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The Daily Wildcat

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The Daily Wildcat

The Daily Wildcat


Mosaic project to launch improved IT network

The long-awaited campus-wide information technology overhaul known as the Mosaic project is finally nearing completion — at least in part. In the coming months, much of the behind-the-scenes computing that allows an enormous and complex institution like the UA to function will be updated to meet the demands of a university in the 21st century. In part one of a two-part series, the Arizona Daily Wildcat examines the changes university employees can expect to see. Check back tomorrow for information regarding changes for students.

Get ready, UA employees: you’re in for a raise.

A more efficient payroll processing system is just one of the advances that UA employees can expect to see as a result of the new information technology infrastructure known as the Mosaic project.

New software for employees will open Sept. 28. Payroll, benefits and time recording are all systems that will be affected by the change.

“”(The UA is) one of the few universities in the United States that has not upgraded its system, so that puts us at a competitive disadvantage,”” said Kay Beasock, manager of organizational communications for Mosaic.

“”Our current system is really old,”” Beasock said. “”We have to do a lot of manual work because of the lack of effective integration with these systems.””

After 20 years with the current system, it’s time for an update, added Tom Bourgeois, co-director of student administration for Mosaic.

PeopleSoft, the new software, is one of the leading software providers for universities, said Hank Childers, Mosaic project director. Both Northern Arizona University and Arizona State University use this system. After the system goes online, employees will see immediate changes including a new look for paychecks starting Oct. 9.

Personnel information, payroll and benefits are three systems that work together and must go live at the same time, said John Wilson, campus community team leader in the Department of Institutional IT Applications.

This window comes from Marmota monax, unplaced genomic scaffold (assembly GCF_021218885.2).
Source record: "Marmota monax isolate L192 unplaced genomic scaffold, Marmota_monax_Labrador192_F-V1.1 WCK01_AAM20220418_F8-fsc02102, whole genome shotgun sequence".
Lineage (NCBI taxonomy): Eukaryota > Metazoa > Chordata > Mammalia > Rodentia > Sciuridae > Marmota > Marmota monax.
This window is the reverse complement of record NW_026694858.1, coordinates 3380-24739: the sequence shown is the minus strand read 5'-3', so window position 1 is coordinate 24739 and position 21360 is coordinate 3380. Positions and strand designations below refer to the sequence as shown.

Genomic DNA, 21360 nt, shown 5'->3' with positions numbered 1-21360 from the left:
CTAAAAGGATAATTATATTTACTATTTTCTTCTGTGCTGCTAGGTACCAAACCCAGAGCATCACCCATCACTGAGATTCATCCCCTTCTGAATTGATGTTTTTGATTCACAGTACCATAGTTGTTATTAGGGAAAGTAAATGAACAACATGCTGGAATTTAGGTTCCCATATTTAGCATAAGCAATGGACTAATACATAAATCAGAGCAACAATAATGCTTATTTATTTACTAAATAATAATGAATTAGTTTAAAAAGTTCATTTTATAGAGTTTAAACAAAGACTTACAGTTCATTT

One visible change is that there is a new system for recording time, Childers said. Instead of filling out paperwork, managers will enter their employees’ times electronically.

Payroll changes will be visible to employees via the amounts on their paychecks due to new methods for implementing withholding and other deductions, he said.

“”Someone with $532.35 on his or her regular check might get $532.80 on the next,”” he said. “”It will be small but visible.””

Another change will be that the UA will no longer print direct deposit advices, which Childers said is a source of considerable paper waste.

The system is geared toward using less paper, but will also be more efficient and should work better overall, said Susan Silverberg Koerner, a family and consumer sciences professor and an overseer of student employees in her college.

Beasock agreed.

“”When people get hired there’s usually a day or so lag that happens when all the systems finally get the information,”” she said. “”One of the things we’ve spent some money on, is changing employment status so the systems can respond more effectively and quickly.””

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